Although 2004 marked the first year in which there was an actual net outflow of diamonds from the U.S., there has been a steady decline in the U.S. net diamond account — i.e. net polished imports plus U.S. net rough imports — since 2000. Throughout the 1990s, there was a steady annual rise in the net inflow of diamonds to the U.S. from 5 million carats in 1990 to a peak level of 17.7 million carats in 1999. Then without any apparent reason, the net diamond account plunged 70 percent to 5.2 million carats. And then between 2002 and 2004, the net diamond account plummeted, culminating in a net outflow of diamonds in 2004.

This trend reversal is even more bewildering considering that as the volume of U.S. diamond manufacturing activity is minimal, one would have expected the rise in U.S. diamond exports over the past four years to be underpinned by a simultaneous rise in diamond imports. This has not, however, been the case, as the levels of both rough and polished imports have remained relatively flat over this period. Moreover, as mentioned earlier, it appears that this trend reversal is a direct result of an exceptional rise in the exports of polished diamonds under 0.5 carats to the world’s major diamond-trading centers. All these factors lead to the underlying question: where are these diamonds coming from?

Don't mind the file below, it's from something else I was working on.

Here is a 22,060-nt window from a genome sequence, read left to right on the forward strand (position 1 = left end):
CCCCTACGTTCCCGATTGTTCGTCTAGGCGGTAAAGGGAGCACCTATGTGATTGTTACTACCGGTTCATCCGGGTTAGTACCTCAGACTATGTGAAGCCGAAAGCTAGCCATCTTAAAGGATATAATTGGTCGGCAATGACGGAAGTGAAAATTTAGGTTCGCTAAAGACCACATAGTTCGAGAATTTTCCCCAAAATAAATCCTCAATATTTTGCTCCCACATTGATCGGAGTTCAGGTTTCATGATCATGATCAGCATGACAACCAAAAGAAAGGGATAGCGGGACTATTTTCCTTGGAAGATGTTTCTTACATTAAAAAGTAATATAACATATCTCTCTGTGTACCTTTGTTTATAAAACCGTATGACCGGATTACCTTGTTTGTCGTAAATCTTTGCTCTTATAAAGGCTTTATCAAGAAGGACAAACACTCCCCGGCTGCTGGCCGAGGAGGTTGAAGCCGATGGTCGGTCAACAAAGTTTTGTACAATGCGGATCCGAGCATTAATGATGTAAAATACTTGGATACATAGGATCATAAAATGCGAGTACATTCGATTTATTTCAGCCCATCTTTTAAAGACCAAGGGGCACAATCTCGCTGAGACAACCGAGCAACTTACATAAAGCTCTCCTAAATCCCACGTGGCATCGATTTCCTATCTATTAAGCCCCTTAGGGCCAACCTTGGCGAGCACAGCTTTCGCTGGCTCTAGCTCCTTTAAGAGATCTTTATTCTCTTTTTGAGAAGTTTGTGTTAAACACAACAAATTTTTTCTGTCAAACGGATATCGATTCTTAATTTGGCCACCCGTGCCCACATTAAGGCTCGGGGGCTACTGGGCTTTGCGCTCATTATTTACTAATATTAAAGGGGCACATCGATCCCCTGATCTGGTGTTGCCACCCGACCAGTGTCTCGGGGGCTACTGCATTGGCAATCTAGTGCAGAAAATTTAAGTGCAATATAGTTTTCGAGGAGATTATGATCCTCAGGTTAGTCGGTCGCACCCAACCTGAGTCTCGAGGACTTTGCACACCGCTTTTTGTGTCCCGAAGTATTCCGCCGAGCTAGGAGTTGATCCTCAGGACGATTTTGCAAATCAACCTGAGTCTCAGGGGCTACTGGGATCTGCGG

There are two possible answers to this question. The first being that perhaps the ITC or the Department of Commerce implemented some changes to its classification system of diamond imports and exports. However, after speaking to both these bodies it seems that there have not been any reclassifications of diamond statistics.

The second possibility is that from a rational perspective, the only actual source of these diamond exports must be from inventory or even stockpiles. Nonetheless, this possibility is mitigated by the seeming absurdity of the U.S. diamond market building up an inventory of smaller polished diamonds during the 1990s that were then sold or exported to trading-center markets such as India in a relatively weak diamond-trading environment. The stockpile sell-down option is negated by the fact that at least, according to this writer, the only diamond stockpile in the U.S. is part of the Defense National Stockpile, which holds only industrial diamonds of which approximately 400,000 carats are offered for sale annually.

Perhaps the reason for this anomaly lies somewhere between a marked increase in the flow of diamonds within the wholesale market — either between dealers or even between different geographic offices of the same multinational diamond company — and the possibility that these diamond import and export statistics do not fully represent the extent of the U.S. diamond trade activity.
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Tags: Belgium, Economy, India, Israel, Jewelry, Manufacturing, South Africa